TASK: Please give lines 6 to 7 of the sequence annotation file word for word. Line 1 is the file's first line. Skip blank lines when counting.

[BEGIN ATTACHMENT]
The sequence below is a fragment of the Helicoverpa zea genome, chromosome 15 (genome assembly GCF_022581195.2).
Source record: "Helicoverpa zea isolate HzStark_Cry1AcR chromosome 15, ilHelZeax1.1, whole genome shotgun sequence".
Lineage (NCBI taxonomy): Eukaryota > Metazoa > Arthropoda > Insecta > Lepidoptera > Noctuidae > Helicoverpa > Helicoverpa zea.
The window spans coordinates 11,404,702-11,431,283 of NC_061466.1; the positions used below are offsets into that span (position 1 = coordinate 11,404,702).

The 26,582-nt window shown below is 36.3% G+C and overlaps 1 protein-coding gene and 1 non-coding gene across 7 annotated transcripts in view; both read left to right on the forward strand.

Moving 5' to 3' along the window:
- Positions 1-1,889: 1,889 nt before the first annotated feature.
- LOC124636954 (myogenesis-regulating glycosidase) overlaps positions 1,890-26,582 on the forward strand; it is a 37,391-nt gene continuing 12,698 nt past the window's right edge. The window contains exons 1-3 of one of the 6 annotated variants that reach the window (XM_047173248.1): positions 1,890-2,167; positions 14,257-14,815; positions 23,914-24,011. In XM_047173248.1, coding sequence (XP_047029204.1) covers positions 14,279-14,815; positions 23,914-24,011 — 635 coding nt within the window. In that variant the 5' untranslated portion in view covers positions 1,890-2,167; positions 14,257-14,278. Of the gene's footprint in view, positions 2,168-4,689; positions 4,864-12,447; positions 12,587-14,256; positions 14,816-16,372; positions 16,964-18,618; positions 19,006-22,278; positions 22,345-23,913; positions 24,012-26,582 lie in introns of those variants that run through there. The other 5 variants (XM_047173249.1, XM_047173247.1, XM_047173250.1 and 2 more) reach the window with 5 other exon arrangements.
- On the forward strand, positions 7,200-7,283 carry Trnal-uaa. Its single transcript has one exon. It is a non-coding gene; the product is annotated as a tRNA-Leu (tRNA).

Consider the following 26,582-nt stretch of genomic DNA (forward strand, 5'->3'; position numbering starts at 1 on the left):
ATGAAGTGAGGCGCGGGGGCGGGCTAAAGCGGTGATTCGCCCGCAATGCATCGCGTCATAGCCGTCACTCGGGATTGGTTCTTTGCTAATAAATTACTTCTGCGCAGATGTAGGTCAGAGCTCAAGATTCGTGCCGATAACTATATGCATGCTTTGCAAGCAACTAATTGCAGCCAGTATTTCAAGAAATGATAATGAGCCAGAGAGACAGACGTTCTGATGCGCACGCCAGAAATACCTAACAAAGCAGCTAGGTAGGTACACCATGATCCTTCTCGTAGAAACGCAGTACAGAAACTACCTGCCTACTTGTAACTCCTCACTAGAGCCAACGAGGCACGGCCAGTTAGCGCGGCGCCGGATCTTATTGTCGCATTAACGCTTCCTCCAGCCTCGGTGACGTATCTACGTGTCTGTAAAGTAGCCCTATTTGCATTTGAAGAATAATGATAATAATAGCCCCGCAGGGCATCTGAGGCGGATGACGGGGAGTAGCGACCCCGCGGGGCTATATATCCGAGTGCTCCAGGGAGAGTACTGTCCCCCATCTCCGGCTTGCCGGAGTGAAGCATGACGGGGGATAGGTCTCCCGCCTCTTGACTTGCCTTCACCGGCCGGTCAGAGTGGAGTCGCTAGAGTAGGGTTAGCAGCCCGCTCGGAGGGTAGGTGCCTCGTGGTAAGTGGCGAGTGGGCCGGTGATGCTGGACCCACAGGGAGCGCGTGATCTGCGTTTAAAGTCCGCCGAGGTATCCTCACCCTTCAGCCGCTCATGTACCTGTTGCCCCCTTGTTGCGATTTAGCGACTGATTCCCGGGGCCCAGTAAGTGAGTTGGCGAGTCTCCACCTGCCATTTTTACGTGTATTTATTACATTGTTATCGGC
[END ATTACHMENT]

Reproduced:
Moving 5' to 3' along the window:
- Positions 1-1,889: 1,889 nt before the first annotated feature.